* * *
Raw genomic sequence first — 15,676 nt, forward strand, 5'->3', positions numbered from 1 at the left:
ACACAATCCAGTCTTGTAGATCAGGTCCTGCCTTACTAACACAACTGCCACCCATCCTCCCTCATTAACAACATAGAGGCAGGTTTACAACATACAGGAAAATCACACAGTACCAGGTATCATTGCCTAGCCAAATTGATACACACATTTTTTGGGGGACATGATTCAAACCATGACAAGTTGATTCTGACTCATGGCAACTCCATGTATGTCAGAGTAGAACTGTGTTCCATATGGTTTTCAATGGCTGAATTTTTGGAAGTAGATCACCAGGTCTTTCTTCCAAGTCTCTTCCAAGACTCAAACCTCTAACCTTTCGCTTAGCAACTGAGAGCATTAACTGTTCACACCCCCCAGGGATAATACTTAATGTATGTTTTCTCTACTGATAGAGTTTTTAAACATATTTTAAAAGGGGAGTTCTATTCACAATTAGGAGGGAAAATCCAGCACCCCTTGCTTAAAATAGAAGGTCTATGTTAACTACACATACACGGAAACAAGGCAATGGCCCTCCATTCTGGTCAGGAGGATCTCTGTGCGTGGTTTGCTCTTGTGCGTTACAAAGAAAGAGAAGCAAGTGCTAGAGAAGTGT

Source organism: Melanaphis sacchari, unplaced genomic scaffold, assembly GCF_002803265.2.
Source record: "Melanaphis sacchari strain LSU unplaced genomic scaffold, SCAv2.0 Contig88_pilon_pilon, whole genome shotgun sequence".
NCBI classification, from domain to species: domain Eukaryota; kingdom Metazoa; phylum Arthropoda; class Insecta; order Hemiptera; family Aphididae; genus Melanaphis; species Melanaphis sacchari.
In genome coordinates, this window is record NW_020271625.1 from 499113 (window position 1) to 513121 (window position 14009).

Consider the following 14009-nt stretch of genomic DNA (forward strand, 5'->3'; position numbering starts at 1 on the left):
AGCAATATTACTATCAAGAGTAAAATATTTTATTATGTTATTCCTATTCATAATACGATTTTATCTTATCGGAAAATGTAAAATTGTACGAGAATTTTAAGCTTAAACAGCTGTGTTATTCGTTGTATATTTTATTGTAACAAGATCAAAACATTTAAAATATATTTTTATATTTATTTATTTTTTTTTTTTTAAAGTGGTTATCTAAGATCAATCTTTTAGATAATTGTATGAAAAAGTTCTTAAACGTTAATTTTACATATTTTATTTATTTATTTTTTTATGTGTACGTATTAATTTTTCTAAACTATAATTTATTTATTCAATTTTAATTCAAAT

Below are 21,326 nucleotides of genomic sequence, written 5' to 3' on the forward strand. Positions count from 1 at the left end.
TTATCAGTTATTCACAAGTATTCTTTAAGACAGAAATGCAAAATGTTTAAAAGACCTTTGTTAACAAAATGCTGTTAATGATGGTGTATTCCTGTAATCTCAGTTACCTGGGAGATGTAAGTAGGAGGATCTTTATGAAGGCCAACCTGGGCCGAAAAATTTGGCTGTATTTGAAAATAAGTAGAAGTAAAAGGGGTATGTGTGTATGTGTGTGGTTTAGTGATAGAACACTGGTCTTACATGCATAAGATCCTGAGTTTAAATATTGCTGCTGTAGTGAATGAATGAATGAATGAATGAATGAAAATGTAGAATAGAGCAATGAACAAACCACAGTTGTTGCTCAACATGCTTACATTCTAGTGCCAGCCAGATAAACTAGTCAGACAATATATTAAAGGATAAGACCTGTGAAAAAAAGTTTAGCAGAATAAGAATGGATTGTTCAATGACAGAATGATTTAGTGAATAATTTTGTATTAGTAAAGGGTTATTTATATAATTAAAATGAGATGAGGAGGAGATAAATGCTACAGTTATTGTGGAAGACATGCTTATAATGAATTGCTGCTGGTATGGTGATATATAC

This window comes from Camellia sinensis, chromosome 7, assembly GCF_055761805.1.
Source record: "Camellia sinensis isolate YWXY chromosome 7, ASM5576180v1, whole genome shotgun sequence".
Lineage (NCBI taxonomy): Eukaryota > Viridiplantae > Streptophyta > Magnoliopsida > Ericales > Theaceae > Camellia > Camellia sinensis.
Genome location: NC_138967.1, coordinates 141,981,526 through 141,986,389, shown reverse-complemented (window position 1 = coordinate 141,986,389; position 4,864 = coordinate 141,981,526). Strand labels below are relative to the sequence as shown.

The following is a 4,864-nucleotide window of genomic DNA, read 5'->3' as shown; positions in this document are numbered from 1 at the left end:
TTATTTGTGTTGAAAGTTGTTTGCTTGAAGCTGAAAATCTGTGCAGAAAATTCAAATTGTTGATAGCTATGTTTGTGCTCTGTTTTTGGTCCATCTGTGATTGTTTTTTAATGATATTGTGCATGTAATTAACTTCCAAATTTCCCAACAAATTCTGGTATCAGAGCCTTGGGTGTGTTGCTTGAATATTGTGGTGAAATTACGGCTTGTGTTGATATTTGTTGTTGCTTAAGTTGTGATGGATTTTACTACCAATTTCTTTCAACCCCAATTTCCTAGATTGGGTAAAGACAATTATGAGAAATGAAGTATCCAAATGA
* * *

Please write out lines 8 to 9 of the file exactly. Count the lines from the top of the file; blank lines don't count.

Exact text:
AGCAATATTACTATCAAGAGTAAAATATTTTATTATGTTATTCCTATTCATAATACGATTTTATCTTATCGGAAAATGTAAAATTGTACGAGAATTTTAAGCTTAAACAGCTGTGTTATTCGTTGTATATTTTATTGTAACAAGATCAAAACATTTAAAATATATTTTTATATTTATTTATTTTTTTTTTTTTAAAGTGGTTATCTAAGATCAATCTTTTAGATAATTGTATGAAAAAGTTCTTAAACGTTAATTTTACATATTTTATTTATTTATTTTTTTATGTGTACGTATTAATTTTTCTAAACTATAATTTATTTATTCAATTTTAATTCAAAT

Below are 21,326 nucleotides of genomic sequence, written 5' to 3' on the forward strand. Positions count from 1 at the left end.